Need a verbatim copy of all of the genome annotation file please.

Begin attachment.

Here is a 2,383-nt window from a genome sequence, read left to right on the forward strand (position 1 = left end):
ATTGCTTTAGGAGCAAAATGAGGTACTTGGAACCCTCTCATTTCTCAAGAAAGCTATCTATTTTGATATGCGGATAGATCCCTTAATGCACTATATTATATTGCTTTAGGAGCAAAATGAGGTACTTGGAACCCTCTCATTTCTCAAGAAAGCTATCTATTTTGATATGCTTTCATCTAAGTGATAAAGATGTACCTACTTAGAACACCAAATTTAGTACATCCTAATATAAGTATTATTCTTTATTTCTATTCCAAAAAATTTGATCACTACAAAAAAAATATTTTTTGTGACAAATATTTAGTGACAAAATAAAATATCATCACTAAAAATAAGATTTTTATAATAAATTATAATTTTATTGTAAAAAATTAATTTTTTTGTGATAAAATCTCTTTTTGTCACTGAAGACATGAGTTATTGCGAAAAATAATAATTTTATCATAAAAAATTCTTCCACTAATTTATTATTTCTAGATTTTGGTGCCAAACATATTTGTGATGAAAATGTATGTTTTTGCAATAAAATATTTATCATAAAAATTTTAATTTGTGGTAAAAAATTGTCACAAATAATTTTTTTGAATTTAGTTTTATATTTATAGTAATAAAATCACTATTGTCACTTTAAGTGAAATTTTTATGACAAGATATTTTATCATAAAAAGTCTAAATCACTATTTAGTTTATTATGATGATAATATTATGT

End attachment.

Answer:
Here is a 2,383-nt window from a genome sequence, read left to right on the forward strand (position 1 = left end):
ATTGCTTTAGGAGCAAAATGAGGTACTTGGAACCCTCTCATTTCTCAAGAAAGCTATCTATTTTGATATGCGGATAGATCCCTTAATGCACTATATTATATTGCTTTAGGAGCAAAATGAGGTACTTGGAACCCTCTCATTTCTCAAGAAAGCTATCTATTTTGATATGCTTTCATCTAAGTGATAAAGATGTACCTACTTAGAACACCAAATTTAGTACATCCTAATATAAGTATTATTCTTTATTTCTATTCCAAAAAATTTGATCACTACAAAAAAAATATTTTTTGTGACAAATATTTAGTGACAAAATAAAATATCATCACTAAAAATAAGATTTTTATAATAAATTATAATTTTATTGTAAAAAATTAATTTTTTTGTGATAAAATCTCTTTTTGTCACTGAAGACATGAGTTATTGCGAAAAATAATAATTTTATCATAAAAAATTCTTCCACTAATTTATTATTTCTAGATTTTGGTGCCAAACATATTTGTGATGAAAATGTATGTTTTTGCAATAAAATATTTATCATAAAAATTTTAATTTGTGGTAAAAAATTGTCACAAATAATTTTTTTGAATTTAGTTTTATATTTATAGTAATAAAATCACTATTGTCACTTTAAGTGAAATTTTTATGACAAGATATTTTATCATAAAAAGTCTAAATCACTATTTAGTTTATTATGATGATAATATTATGT